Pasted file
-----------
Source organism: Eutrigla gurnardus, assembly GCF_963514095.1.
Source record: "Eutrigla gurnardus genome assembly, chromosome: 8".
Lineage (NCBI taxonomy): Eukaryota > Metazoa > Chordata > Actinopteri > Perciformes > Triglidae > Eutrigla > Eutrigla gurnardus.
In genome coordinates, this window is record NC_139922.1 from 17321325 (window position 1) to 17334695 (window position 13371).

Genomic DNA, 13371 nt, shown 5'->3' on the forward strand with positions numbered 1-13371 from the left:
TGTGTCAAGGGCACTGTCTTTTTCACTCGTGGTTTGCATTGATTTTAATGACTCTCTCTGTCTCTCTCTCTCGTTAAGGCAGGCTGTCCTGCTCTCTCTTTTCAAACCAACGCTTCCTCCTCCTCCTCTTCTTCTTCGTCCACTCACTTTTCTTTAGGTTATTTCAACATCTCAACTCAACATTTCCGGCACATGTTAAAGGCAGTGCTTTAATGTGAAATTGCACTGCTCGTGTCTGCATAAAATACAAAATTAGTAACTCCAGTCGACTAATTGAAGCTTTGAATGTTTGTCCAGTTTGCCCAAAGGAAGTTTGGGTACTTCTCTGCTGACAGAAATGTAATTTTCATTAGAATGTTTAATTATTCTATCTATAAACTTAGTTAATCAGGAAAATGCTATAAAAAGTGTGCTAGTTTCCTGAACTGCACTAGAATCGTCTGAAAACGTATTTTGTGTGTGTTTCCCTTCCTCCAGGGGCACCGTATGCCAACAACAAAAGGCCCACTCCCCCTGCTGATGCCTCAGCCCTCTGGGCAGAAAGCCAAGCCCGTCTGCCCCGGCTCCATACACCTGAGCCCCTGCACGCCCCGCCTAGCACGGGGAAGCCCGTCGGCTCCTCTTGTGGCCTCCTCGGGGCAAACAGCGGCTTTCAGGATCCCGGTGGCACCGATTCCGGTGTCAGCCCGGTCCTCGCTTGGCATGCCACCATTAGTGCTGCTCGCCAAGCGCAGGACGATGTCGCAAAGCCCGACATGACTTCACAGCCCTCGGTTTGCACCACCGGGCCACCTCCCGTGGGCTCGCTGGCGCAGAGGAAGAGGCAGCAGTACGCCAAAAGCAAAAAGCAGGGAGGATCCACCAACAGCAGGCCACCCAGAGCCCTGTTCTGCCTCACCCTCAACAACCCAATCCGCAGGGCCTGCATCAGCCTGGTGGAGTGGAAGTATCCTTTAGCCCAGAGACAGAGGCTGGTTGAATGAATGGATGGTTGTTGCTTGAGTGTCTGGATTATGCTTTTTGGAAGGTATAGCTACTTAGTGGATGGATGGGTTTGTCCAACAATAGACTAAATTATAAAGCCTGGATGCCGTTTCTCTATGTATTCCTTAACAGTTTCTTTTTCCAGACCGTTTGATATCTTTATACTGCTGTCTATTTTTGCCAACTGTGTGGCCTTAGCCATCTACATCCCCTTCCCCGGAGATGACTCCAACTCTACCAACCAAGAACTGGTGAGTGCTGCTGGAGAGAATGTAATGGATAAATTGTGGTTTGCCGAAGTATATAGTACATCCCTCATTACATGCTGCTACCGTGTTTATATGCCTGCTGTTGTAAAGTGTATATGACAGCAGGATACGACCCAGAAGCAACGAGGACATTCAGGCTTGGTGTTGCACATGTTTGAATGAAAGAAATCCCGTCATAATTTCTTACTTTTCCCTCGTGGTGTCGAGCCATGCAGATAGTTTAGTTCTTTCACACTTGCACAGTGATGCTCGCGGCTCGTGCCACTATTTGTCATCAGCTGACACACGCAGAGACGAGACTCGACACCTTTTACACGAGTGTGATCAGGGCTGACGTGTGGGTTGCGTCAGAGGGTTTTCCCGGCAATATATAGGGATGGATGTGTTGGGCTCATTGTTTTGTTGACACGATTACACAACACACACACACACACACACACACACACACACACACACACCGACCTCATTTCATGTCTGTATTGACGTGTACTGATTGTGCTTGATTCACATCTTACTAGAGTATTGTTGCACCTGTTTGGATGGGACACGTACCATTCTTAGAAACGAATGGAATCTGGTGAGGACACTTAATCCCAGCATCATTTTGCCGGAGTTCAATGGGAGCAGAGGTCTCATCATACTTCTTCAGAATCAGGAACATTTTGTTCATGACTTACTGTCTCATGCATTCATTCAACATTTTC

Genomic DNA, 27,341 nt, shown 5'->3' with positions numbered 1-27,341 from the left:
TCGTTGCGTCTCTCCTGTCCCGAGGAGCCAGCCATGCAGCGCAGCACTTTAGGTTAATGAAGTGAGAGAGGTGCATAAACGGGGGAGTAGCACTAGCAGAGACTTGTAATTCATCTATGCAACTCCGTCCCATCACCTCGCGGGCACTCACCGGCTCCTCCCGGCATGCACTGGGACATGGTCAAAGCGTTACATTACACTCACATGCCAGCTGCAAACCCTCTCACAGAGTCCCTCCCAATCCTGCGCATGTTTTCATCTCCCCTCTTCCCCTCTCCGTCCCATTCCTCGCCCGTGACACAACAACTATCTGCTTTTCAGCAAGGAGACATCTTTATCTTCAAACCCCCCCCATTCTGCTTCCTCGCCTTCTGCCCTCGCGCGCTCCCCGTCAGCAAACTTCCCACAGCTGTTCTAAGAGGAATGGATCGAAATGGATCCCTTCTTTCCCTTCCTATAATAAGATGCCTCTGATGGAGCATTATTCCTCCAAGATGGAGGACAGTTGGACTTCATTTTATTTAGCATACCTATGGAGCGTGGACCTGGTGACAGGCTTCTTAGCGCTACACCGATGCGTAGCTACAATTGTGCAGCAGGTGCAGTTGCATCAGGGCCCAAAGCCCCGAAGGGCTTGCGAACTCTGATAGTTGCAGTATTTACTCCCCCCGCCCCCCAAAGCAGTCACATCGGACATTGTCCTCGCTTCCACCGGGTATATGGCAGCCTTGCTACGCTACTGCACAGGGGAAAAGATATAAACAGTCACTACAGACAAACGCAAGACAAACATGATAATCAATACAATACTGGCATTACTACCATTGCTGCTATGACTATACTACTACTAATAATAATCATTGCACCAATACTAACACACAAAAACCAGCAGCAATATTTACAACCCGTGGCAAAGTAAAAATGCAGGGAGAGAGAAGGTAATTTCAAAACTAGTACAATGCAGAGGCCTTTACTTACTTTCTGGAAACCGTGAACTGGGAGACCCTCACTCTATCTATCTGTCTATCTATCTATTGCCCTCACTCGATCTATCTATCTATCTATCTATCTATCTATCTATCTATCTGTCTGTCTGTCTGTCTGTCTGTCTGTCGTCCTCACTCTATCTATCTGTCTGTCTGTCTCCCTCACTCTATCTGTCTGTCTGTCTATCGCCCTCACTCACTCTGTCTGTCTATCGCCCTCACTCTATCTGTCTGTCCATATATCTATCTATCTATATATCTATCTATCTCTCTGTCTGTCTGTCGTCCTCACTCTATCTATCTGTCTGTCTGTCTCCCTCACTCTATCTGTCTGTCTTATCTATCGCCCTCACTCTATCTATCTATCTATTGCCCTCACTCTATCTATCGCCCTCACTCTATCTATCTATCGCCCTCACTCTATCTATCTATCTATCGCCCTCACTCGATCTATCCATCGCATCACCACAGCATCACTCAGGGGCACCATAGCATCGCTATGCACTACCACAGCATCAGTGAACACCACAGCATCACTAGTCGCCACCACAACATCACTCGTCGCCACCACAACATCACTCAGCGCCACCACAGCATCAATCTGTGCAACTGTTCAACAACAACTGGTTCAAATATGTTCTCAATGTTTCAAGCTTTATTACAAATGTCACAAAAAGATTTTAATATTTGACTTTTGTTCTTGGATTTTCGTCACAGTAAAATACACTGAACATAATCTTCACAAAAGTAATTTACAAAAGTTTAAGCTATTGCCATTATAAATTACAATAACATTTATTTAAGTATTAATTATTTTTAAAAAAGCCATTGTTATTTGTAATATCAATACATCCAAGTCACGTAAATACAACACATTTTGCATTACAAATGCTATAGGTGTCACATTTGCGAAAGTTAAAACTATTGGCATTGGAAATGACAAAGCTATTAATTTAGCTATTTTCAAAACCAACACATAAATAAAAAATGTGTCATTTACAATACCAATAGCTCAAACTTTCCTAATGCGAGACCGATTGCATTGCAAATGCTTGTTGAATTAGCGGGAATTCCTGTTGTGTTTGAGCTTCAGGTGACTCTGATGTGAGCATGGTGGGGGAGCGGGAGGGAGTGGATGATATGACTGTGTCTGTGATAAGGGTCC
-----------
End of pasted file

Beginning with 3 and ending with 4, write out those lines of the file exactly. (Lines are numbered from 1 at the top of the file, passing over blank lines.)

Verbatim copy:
Lineage (NCBI taxonomy): Eukaryota > Metazoa > Chordata > Actinopteri > Perciformes > Triglidae > Eutrigla > Eutrigla gurnardus.
In genome coordinates, this window is record NC_139922.1 from 17321325 (window position 1) to 17334695 (window position 13371).